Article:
What Jyllands-Posten did was to publish something it knew would provoke Muslims (though it had no idea how much) in order to flaunt its own "liberal" credentials. That was unforgivable.This is Neal Ascherson on openDemocracy. In his view, once again, it is basically our (the Dane's, the West's) fault. Yes, he acknowledges the "manipulated outrage" in the reaction of those Muslims on the street, but applies the epithet equally to westerners who shout out about freedom of speech. And in the end (the second paragraph above is his last), it comes down to the Danes getting jumpy, and so hostile. That's the problem!
In short, both these ancient societies are struggling through a crisis of identity. And to assert that identity, marshalled round its supposed core value of tolerance, it has seemed necessary to show intolerance to others who are different. But is this anxiety really about Islam, its dislike of criticism or resistance to Enlightenment liberalism? Or is it, at root, no more than the hostility of a tightly-knit community to strangers who have arrived to share the family home? Jyllands-Posten suggests that its main concern has been for freedom and democracy. I doubt that. It has certainly damaged both of them.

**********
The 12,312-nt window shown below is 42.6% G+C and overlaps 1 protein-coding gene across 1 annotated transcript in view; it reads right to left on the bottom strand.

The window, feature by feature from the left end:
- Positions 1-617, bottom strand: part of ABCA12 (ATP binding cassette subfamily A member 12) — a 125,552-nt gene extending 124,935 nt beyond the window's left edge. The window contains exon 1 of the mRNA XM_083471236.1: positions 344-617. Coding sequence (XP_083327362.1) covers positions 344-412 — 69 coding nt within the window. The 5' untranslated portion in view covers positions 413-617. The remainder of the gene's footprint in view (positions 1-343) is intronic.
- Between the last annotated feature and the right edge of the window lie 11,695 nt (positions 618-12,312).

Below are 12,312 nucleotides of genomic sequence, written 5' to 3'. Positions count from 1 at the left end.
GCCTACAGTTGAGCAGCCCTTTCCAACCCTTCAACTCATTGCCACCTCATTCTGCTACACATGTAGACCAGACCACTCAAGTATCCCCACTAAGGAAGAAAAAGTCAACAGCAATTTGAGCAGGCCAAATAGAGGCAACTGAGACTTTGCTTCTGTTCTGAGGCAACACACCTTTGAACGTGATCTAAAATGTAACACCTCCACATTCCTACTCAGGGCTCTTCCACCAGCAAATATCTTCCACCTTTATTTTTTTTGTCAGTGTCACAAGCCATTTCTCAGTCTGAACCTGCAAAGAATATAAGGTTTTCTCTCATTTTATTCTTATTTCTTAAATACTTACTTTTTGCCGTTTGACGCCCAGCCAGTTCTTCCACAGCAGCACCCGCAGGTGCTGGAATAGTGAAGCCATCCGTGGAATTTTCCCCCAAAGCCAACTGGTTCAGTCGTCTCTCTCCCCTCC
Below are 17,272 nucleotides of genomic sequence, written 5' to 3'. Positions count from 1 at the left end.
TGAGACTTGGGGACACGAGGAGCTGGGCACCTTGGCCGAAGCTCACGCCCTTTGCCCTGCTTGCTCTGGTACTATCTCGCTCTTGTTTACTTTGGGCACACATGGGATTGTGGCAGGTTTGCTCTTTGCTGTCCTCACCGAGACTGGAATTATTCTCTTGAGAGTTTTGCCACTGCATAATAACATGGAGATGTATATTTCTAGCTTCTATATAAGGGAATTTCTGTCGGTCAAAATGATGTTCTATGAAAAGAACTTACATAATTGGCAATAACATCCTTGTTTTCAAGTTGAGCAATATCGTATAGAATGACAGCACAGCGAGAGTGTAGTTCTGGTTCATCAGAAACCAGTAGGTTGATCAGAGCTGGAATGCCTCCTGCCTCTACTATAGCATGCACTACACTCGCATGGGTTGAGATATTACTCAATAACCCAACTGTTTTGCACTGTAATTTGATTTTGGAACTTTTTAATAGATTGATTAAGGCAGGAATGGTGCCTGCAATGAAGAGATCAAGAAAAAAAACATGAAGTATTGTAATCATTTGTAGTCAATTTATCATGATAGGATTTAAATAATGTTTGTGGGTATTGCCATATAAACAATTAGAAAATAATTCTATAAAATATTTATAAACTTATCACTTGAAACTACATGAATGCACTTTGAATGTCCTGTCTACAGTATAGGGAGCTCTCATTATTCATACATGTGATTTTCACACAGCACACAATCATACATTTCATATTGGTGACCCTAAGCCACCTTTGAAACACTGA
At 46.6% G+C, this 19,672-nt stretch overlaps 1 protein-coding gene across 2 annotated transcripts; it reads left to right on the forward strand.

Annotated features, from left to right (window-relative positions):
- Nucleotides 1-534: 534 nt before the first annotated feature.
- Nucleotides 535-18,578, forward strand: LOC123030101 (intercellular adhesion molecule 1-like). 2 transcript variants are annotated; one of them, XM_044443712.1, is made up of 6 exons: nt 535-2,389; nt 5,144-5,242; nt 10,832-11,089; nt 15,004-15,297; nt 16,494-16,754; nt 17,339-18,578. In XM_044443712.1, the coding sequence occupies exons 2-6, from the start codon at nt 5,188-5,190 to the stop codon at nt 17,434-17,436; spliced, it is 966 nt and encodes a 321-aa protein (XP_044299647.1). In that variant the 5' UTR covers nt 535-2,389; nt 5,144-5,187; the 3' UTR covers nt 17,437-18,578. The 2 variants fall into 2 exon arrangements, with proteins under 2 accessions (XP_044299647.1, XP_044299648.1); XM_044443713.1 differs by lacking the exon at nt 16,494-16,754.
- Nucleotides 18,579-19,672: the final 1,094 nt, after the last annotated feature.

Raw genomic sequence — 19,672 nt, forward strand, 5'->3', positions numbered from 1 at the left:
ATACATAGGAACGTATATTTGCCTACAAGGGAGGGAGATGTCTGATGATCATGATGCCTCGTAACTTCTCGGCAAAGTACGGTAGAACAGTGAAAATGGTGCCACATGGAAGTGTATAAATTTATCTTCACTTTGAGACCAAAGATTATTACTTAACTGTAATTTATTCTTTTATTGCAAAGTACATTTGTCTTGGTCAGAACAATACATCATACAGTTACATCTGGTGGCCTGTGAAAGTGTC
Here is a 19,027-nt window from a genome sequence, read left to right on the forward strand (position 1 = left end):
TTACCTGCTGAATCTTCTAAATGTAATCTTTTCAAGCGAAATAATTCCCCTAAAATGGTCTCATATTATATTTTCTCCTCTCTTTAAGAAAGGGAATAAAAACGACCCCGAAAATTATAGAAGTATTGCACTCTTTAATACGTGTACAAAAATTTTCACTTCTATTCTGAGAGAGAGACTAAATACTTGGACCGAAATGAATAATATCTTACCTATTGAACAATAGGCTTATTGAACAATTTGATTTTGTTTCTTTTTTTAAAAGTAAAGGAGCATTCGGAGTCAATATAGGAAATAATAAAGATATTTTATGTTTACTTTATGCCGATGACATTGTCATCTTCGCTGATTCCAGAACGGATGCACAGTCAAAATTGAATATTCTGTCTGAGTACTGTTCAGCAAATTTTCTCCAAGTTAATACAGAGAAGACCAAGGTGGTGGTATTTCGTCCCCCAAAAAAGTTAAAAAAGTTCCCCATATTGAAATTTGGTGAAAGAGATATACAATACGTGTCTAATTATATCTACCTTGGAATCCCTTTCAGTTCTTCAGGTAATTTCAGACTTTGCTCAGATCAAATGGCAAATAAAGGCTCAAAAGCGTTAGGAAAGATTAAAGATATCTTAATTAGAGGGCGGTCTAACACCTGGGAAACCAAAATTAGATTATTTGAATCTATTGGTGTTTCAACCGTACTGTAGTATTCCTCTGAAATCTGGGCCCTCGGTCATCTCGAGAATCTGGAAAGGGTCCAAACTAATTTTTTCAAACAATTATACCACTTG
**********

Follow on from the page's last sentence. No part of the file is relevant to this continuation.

I can see some sense in the argument that you don't throw squibs onto the embers of a fire if you want a quiet night's sleep. On utilitarian grounds, it is a reasonable view. Ascherson believes that the newspaper was after a bit of fuss. I confess, I don't know. However, the point is that we are being pushed into a corner by tantrums, and that we are already having to trim our expressed opinions so as not to provoke yet another tantrum. The public sphere is impoverished. Can you imagine the BBC, or any other broadcaster daring to put on screen something even far milder than Jerry Springer, but directed at Islam. There is no way. But it's all our fault. The old appeasers' kneejerk reaction. They do ill, therefore we are bad.